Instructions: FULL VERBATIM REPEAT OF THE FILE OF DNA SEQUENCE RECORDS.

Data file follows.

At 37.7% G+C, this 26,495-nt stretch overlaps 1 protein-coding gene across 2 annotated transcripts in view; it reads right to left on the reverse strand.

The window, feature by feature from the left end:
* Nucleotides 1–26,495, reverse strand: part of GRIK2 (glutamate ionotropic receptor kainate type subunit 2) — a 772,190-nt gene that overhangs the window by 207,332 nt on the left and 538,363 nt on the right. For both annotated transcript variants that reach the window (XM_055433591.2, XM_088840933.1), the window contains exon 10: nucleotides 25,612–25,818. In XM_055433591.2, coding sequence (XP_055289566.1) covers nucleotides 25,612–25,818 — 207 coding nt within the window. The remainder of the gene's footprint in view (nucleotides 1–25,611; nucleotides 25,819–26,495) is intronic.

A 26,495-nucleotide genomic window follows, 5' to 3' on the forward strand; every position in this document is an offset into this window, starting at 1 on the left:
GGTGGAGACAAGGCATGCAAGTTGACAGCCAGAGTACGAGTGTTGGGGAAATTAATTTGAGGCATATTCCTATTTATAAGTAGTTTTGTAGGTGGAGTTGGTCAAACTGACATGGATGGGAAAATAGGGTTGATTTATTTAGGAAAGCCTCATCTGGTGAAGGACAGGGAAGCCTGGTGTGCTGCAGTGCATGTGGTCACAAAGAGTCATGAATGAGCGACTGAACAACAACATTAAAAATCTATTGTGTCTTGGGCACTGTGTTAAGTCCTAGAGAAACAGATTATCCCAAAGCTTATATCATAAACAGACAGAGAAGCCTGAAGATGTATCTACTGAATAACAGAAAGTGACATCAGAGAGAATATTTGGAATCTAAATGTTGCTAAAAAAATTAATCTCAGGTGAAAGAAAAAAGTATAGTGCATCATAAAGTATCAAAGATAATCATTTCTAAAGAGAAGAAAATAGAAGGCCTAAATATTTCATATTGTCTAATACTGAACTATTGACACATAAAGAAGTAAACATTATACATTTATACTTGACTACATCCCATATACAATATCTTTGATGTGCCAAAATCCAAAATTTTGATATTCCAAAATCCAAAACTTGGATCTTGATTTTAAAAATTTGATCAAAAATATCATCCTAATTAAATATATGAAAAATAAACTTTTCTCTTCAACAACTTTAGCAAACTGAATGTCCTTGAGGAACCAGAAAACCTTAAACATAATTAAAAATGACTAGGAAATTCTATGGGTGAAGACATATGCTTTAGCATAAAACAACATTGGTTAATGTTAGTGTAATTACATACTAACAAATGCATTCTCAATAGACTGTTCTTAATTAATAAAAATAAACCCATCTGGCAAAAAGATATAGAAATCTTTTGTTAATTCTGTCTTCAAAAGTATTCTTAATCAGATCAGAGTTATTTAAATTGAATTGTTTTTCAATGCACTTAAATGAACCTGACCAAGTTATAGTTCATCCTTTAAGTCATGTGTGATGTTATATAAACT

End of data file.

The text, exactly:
At 37.7% G+C, this 26,495-nt stretch overlaps 1 protein-coding gene across 2 annotated transcripts in view; it reads right to left on the reverse strand.

The window, feature by feature from the left end:
* Nucleotides 1–26,495, reverse strand: part of GRIK2 (glutamate ionotropic receptor kainate type subunit 2) — a 772,190-nt gene that overhangs the window by 207,332 nt on the left and 538,363 nt on the right. For both annotated transcript variants that reach the window (XM_055433591.2, XM_088840933.1), the window contains exon 10: nucleotides 25,612–25,818. In XM_055433591.2, coding sequence (XP_055289566.1) covers nucleotides 25,612–25,818 — 207 coding nt within the window. The remainder of the gene's footprint in view (nucleotides 1–25,611; nucleotides 25,819–26,495) is intronic.

A 26,495-nucleotide genomic window follows, 5' to 3' on the forward strand; every position in this document is an offset into this window, starting at 1 on the left:
GGTGGAGACAAGGCATGCAAGTTGACAGCCAGAGTACGAGTGTTGGGGAAATTAATTTGAGGCATATTCCTATTTATAAGTAGTTTTGTAGGTGGAGTTGGTCAAACTGACATGGATGGGAAAATAGGGTTGATTTATTTAGGAAAGCCTCATCTGGTGAAGGACAGGGAAGCCTGGTGTGCTGCAGTGCATGTGGTCACAAAGAGTCATGAATGAGCGACTGAACAACAACATTAAAAATCTATTGTGTCTTGGGCACTGTGTTAAGTCCTAGAGAAACAGATTATCCCAAAGCTTATATCATAAACAGACAGAGAAGCCTGAAGATGTATCTACTGAATAACAGAAAGTGACATCAGAGAGAATATTTGGAATCTAAATGTTGCTAAAAAAATTAATCTCAGGTGAAAGAAAAAAGTATAGTGCATCATAAAGTATCAAAGATAATCATTTCTAAAGAGAAGAAAATAGAAGGCCTAAATATTTCATATTGTCTAATACTGAACTATTGACACATAAAGAAGTAAACATTATACATTTATACTTGACTACATCCCATATACAATATCTTTGATGTGCCAAAATCCAAAATTTTGATATTCCAAAATCCAAAACTTGGATCTTGATTTTAAAAATTTGATCAAAAATATCATCCTAATTAAATATATGAAAAATAAACTTTTCTCTTCAACAACTTTAGCAAACTGAATGTCCTTGAGGAACCAGAAAACCTTAAACATAATTAAAAATGACTAGGAAATTCTATGGGTGAAGACATATGCTTTAGCATAAAACAACATTGGTTAATGTTAGTGTAATTACATACTAACAAATGCATTCTCAATAGACTGTTCTTAATTAATAAAAATAAACCCATCTGGCAAAAAGATATAGAAATCTTTTGTTAATTCTGTCTTCAAAAGTATTCTTAATCAGATCAGAGTTATTTAAATTGAATTGTTTTTCAATGCACTTAAATGAACCTGACCAAGTTATAGTTCATCCTTTAAGTCATGTGTGATGTTATATAAACT